Friday, September 23, 2011

Master of the Rocks

Lazy dreaming, originally uploaded by Jen Joynt.
This summer, for the first time, I did some rock climbing in the Sierra.  I got very excited when I read the warnings in the rock climbing guide books about voracious marmots, who would eat anything you left at the base of your climb including empty backpacks.  I had never seen a marmot, so I looked forward to the additional fun of wildlife viewing while climbing.

On our first weekend climbing, we dutifully carried all of our food on the climb and hung the extra backpack in a tree. We climbed all three days of a holiday weekend. But, alas, no marmots.  On our second weekend, I finally saw my first two marmots, lounging on some rocks, a little ways off our approach trail.  But still no marmots hanging around the dome looking to feast on any scraps we left behind while we climbed.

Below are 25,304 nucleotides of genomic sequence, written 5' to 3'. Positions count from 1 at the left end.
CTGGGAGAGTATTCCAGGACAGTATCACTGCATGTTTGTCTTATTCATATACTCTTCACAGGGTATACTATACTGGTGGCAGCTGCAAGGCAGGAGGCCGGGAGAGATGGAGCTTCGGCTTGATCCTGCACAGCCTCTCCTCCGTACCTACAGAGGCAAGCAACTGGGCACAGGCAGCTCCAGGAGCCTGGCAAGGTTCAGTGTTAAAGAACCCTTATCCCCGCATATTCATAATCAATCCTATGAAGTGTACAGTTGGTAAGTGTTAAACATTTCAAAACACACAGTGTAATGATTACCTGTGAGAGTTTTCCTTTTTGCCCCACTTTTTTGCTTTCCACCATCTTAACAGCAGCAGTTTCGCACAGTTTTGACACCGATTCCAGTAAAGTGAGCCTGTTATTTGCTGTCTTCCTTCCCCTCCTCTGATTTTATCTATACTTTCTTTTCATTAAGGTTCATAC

Fortunately, I had good luck finding marmots on a few occasions when I went out with my camera equipment and no climbing equipment.  I particularly enjoyed hanging out with the marmot featured in the top photo and the ones below.  The marmot definitely kept an eye on me, even when I was photographing other critters.
Hello there

Marmot on a rock

Eventually, the marmot set off to feed.  I captured a few photos of the eating, but I was scared off early by some ominous looking clouds.
Sorry, have to keep eating

My favorite marmot encounter of the summer did indeed come while rock climbing (so, alas, no photos).  My partner was leading the first pitch of Cathedral Peak, when a marmot waltzed right by me.  The marmot proceeded to scoot right up the pitch, following our rope, pausing a few times to sniff the rope.  The marmot made quick work of the ascent and stopped just underneath where my partner was placing a piece of protection.  Once the piece was in, I told him to peak over at the marmot, which could not have been more than 10 feet from him.  He did peak over at the marmot, who stood on his rear legs and stared right back.  A great moment.

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